Cape Town | Blood lead levels in users of shooting ranges found to be more than four times higher than in a control group. Published in the South African Medical Journal (SAMJ), research conducted by the South African Medical Research Council’s Environment & Health Research Unit found that the highest blood lead concentrations were determined at poorly designed shooting ranges, and where housekeeping practices and hygiene facilities were inadequate.
“Internationally, shooting ranges have been under scrutiny for decades, but to our knowledge this is the first study of lead exposure in shooting ranges in South Africa,” says Professor Angela Mathee, Director of the SAMRC’s Environment & Health Research Unit.
Lead is a toxic metal that may cause serious physical and mental health problems. In children, even low blood lead levels have been associated with lowered IQ and poor school performance, as well as hearing loss and difficulty in concentrating. In adults, lead has been linked to lowered fertility, kidney damage, hypertension, heart disease and stroke. Lead exposure in childhood has also been associated with aggression and violent behaviour later in life.
Tibor Szana, Chief Inspector of Occupational Health and Safety at the Department of Labour, expressed concern about high blood lead levels seen in some shooting range workers. “The Department of Labour is currently developing a strategy to assist managers in the creation of safer working environments in shooting ranges”, said Szana.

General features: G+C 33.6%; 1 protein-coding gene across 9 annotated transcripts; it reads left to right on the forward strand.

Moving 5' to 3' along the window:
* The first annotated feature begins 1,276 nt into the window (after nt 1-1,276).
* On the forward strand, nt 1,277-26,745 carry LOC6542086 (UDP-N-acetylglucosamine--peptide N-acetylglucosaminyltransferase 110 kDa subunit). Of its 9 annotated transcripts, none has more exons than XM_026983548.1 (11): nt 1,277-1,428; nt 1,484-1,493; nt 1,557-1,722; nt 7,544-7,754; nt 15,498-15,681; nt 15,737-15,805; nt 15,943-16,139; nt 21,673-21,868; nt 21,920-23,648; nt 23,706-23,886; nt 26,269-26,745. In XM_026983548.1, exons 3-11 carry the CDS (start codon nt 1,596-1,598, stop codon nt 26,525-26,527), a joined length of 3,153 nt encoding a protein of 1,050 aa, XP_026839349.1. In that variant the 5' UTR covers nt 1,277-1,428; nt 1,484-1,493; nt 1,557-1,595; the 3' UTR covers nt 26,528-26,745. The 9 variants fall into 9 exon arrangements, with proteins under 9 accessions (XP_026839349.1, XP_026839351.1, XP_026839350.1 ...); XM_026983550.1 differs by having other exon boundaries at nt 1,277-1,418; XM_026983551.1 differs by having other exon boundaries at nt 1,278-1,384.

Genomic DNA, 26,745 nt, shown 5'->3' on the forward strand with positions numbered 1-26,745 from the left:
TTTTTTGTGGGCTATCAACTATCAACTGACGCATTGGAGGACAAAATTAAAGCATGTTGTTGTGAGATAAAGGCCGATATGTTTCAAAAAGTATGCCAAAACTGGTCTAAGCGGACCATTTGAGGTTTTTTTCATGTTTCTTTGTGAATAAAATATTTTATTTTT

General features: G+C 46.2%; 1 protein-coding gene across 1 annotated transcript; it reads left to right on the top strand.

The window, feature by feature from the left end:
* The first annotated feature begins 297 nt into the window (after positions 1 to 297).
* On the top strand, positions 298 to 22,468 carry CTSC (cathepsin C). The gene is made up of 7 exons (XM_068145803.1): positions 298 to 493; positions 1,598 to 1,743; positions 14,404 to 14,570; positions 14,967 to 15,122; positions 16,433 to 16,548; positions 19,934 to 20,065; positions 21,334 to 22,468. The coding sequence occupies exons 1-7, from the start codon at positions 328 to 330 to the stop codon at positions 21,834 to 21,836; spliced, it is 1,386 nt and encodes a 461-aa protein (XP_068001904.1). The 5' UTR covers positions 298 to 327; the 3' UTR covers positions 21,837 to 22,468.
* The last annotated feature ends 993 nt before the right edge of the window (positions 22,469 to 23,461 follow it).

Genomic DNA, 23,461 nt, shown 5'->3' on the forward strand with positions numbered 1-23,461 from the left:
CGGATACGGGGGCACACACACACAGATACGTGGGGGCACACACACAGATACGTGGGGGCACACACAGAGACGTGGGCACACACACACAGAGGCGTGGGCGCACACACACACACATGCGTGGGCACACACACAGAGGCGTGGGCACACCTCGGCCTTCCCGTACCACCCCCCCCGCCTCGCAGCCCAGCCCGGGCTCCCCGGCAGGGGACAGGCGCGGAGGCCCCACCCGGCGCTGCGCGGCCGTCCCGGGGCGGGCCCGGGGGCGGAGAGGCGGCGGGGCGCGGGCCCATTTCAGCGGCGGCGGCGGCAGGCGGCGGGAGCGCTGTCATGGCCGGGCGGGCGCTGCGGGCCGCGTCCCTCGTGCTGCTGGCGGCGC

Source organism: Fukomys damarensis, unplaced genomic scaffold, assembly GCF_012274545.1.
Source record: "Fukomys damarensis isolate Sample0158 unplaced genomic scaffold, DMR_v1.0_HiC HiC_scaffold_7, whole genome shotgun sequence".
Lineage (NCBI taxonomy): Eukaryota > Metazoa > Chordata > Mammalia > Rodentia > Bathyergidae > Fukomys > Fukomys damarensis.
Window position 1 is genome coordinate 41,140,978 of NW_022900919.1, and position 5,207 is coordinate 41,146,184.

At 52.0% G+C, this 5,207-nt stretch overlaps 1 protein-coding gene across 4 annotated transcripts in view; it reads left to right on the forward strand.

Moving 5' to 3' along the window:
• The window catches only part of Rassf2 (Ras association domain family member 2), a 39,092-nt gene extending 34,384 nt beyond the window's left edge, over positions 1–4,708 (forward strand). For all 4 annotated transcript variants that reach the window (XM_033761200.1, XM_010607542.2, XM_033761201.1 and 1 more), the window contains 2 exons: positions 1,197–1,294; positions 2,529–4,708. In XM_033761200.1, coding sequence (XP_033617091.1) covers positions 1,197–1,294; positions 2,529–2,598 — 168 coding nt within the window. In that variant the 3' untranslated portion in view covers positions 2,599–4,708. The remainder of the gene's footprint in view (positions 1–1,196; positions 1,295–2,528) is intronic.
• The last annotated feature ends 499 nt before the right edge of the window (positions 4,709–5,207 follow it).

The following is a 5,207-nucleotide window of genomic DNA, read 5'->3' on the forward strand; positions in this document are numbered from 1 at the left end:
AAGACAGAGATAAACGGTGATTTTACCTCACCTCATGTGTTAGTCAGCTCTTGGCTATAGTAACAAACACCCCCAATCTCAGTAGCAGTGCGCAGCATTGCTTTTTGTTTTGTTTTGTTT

The South African Police Service responded proactively to the study by partnering with the research team to develop a lead hazard education intervention for police officers who regularly train at shooting ranges. The intervention is currently being rolled out to police and public shooting ranges nation-wide.
Emissions during the use of guns and lead bullets, as well as the melting of lead to mould lead bullets, may lead to inhalation of lead vapour. Lead particles that have settled on surfaces in shooting ranges, may contaminate hands and end up being ingested (for example during eating, chewing nails or sucking fingers).
“This is a health concern for shooters themselves, especially those with low levels of awareness of the hazards and pathways of exposure to lead. It is also a concern for their families, since lead particles may be transferred from shooting ranges into homes on the hair, skin, clothing and shoes of shooting range users and workers”, concluded Mathee.
NOTE TO THE EDITOR:
The SAMRC’s Environment and Health Research Unit conducts research on environmental factors that affect the health of the people of South Africa, especially those living in conditions of poverty. The E&HRU has three key research programmes:
- climate and health;
- exposure to Persistent Toxic Substances (PTS); and
- urban health.
Additional information on the E&HRU may be accessed at:
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